Our friend Joe Romersa is creating quite the buzz with his new record Who We Are Today. Released on April 17th, and featuring the hit single “Raincheck” (which we premiered in March), the album is an introspective look into life in modern times. Examining common human experiences, Romersa covers a myriad of issues, such as homelessness and the path back from it and the various feelings and emotions that come with the end of relationships.

Who We Are Today is also his first collaboration with Mark Needham, a Grammy-nominated producer who has worked with a who’s who of rock and pop stars, including Fleetwood Mac, Chris Isaak, Dolly Parton, and Shakira. Romersa described the album as a “photo album of songs full of snapshot moments of my life put to music,” a compilation of songs he has written over the years, some of which he has sat on for decades.

We couldn’t pass up the opportunity for a conversation with Romersa about his career and Who We Are Today. We recently spoke to him about what drives him after four decades in the industry, how he approached the album as a songwriter rather than a producer/engineer, and his work as a voiceover actor in many anime series.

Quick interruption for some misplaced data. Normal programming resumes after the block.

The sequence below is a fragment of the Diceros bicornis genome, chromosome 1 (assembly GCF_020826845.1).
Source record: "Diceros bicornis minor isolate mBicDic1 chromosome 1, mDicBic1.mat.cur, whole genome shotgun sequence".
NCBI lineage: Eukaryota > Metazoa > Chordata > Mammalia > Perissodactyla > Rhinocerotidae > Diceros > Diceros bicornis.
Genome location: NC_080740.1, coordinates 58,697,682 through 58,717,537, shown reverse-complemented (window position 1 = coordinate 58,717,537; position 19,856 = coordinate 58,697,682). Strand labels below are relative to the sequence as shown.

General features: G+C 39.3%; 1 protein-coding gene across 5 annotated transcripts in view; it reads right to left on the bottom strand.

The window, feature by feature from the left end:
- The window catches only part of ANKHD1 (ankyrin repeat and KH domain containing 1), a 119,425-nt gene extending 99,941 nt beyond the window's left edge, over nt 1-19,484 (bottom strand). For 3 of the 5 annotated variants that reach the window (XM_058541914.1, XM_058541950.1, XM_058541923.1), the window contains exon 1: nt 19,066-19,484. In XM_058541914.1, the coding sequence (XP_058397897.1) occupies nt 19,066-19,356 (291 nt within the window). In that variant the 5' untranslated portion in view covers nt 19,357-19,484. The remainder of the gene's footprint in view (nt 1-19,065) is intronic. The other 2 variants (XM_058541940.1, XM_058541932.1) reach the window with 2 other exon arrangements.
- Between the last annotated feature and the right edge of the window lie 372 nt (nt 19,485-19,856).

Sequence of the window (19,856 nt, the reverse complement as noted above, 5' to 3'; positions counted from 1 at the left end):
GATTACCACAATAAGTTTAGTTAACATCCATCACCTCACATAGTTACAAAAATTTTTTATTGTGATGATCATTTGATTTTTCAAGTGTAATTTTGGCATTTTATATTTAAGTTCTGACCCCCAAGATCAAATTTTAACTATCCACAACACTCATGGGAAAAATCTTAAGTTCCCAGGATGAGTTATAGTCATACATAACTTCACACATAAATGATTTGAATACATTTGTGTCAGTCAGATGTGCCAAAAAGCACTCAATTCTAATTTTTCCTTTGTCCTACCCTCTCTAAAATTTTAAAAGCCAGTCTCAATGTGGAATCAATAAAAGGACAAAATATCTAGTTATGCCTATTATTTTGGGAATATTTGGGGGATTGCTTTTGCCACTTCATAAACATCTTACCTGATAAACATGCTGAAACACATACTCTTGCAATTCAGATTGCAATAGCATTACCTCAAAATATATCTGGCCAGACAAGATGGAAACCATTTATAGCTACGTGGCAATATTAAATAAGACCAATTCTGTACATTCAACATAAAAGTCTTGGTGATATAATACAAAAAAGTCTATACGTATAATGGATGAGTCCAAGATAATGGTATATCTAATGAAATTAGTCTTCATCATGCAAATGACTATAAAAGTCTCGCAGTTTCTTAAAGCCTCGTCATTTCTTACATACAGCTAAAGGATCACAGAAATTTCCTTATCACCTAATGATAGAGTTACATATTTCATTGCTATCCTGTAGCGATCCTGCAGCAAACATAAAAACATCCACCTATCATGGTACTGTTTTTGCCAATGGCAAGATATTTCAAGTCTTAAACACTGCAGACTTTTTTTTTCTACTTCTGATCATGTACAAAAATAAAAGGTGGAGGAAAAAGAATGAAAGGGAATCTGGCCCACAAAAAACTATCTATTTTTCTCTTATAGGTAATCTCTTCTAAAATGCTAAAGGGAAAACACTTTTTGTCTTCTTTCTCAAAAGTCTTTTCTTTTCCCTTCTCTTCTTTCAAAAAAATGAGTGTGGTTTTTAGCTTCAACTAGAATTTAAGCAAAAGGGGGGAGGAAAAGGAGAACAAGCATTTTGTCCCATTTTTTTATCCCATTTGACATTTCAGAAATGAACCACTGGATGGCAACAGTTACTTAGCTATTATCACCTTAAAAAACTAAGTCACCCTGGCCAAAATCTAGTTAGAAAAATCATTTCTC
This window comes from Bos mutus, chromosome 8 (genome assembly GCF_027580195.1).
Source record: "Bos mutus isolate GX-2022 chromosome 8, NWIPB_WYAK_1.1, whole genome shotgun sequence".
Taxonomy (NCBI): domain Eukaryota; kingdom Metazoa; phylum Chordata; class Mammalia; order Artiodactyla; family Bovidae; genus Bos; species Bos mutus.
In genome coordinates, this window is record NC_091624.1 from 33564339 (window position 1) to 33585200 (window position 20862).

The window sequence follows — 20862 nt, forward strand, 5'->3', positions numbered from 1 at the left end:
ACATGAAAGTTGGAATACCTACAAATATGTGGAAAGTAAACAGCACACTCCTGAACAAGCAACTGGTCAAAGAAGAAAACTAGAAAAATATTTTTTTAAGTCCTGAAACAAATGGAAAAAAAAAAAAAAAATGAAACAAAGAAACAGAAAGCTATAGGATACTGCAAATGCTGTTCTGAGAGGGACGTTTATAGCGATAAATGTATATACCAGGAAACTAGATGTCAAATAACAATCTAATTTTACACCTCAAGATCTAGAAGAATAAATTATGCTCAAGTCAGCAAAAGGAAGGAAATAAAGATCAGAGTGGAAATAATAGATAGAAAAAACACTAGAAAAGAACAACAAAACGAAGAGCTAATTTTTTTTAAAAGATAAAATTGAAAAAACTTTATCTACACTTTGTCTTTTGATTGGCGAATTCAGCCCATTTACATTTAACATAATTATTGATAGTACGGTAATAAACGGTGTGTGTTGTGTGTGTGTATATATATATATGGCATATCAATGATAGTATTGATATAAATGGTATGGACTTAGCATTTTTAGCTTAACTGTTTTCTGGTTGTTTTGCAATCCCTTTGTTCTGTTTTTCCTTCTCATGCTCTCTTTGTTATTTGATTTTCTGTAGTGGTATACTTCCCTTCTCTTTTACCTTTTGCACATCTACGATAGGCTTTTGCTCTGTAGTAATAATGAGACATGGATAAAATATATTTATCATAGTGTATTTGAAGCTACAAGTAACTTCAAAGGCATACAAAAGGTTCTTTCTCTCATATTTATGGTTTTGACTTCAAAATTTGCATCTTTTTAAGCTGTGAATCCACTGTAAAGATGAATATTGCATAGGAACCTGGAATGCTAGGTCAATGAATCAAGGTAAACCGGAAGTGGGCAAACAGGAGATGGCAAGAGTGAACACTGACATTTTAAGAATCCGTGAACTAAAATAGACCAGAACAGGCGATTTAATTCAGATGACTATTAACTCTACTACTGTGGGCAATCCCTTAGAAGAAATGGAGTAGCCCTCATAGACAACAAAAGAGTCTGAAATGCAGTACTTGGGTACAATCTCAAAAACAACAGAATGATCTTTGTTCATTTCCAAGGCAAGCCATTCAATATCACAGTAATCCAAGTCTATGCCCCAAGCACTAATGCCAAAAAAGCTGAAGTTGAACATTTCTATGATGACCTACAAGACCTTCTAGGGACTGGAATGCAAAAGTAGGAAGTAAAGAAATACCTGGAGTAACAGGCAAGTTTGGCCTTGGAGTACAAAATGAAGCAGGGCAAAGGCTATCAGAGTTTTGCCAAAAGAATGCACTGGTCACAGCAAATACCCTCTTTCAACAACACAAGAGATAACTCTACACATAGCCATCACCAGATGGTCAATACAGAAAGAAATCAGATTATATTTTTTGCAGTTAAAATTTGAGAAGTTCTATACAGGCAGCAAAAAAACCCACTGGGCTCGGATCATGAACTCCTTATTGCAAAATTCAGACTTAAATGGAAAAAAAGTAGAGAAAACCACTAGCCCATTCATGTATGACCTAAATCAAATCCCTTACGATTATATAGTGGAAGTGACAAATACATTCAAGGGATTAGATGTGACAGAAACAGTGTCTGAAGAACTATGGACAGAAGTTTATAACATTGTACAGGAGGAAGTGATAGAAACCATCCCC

You’re over 40 years into an illustrious career in the music industry. After all this time, what do you think it is that keeps you wanting to come back for more?

Joe Romersa: “Masochistic tendencies? Sometimes I feel like giving up; the music business can be a tough mistress. I come back because I love it. When I release a song, and a listener comments on how it makes them feel good or that they enjoyed the music or can relate to the music somehow, it makes me feel good. It makes me feel like I have a purpose. I like to make people feel good. I write songs about life, and life isn’t always pretty and cheerful. I think that people connect with my music because life is just messy.”